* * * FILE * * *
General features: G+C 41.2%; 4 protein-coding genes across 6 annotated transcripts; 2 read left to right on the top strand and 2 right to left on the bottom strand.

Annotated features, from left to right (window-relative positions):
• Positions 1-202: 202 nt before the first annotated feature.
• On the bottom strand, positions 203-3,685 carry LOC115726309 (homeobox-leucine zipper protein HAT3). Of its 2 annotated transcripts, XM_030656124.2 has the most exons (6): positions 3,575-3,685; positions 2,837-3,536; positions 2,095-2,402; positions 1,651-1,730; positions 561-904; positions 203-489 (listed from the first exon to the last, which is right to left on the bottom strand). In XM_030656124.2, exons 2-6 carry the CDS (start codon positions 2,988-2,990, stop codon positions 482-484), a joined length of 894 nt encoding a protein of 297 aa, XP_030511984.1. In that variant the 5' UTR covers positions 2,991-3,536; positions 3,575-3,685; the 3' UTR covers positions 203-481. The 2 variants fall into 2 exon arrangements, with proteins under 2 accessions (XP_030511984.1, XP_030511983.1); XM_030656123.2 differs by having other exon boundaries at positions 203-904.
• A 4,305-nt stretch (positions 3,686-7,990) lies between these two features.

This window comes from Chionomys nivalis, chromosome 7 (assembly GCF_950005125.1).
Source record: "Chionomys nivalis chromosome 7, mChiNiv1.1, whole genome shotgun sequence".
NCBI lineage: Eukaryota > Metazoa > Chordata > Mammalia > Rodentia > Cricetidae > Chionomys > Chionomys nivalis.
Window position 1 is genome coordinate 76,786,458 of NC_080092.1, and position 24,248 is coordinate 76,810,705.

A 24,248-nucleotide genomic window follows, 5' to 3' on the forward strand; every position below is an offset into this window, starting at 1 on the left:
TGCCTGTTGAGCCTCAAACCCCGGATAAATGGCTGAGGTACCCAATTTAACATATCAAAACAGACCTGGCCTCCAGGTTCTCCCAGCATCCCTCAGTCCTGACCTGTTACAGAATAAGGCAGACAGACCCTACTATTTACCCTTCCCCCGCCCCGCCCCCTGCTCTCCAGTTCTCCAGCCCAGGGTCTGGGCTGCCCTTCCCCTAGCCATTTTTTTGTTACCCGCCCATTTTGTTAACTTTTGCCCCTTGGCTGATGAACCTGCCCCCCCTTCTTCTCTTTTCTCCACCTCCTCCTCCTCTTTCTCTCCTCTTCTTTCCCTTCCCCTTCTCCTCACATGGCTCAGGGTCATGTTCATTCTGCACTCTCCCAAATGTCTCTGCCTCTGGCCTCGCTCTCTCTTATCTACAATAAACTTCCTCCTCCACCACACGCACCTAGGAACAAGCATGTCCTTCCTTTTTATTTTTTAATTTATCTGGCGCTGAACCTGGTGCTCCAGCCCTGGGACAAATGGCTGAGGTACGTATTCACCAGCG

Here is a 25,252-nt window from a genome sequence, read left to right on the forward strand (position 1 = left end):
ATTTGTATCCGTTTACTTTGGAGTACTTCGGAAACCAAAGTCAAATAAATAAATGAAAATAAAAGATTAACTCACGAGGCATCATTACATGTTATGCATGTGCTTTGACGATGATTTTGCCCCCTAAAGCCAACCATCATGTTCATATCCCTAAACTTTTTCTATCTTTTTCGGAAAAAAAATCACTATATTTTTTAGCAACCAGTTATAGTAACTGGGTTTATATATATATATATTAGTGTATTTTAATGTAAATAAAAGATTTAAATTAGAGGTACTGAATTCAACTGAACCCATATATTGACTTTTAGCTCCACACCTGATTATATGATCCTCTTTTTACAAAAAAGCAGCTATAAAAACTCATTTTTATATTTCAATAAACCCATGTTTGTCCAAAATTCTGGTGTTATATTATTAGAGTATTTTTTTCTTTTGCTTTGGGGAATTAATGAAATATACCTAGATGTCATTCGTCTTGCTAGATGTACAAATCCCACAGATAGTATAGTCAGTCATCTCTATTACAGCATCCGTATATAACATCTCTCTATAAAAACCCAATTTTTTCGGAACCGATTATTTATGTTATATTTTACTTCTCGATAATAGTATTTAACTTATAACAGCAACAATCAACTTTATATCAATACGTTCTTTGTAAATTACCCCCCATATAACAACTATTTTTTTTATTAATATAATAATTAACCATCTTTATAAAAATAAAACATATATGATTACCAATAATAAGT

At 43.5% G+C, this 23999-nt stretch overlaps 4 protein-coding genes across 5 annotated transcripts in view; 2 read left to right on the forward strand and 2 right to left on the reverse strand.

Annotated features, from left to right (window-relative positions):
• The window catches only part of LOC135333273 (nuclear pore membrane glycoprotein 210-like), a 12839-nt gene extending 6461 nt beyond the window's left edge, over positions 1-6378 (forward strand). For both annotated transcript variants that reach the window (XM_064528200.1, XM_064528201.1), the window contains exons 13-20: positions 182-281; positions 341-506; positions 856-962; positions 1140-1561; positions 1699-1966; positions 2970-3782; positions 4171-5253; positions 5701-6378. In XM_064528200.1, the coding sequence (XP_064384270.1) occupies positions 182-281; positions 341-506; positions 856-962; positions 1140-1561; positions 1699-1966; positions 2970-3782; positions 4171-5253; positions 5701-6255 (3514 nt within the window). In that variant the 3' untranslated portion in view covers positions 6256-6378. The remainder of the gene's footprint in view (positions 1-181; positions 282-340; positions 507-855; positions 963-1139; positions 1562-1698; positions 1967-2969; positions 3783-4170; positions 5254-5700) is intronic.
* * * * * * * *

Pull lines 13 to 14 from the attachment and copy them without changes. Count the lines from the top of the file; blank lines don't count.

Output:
ATTTGTATCCGTTTACTTTGGAGTACTTCGGAAACCAAAGTCAAATAAATAAATGAAAATAAAAGATTAACTCACGAGGCATCATTACATGTTATGCATGTGCTTTGACGATGATTTTGCCCCCTAAAGCCAACCATCATGTTCATATCCCTAAACTTTTTCTATCTTTTTCGGAAAAAAAATCACTATATTTTTTAGCAACCAGTTATAGTAACTGGGTTTATATATATATATATTAGTGTATTTTAATGTAAATAAAAGATTTAAATTAGAGGTACTGAATTCAACTGAACCCATATATTGACTTTTAGCTCCACACCTGATTATATGATCCTCTTTTTACAAAAAAGCAGCTATAAAAACTCATTTTTATATTTCAATAAACCCATGTTTGTCCAAAATTCTGGTGTTATATTATTAGAGTATTTTTTTCTTTTGCTTTGGGGAATTAATGAAATATACCTAGATGTCATTCGTCTTGCTAGATGTACAAATCCCACAGATAGTATAGTCAGTCATCTCTATTACAGCATCCGTATATAACATCTCTCTATAAAAACCCAATTTTTTCGGAACCGATTATTTATGTTATATTTTACTTCTCGATAATAGTATTTAACTTATAACAGCAACAATCAACTTTATATCAATACGTTCTTTGTAAATTACCCCCCATATAACAACTATTTTTTTTATTAATATAATAATTAACCATCTTTATAAAAATAAAACATATATGATTACCAATAATAAGT

At 43.5% G+C, this 23999-nt stretch overlaps 4 protein-coding genes across 5 annotated transcripts in view; 2 read left to right on the forward strand and 2 right to left on the reverse strand.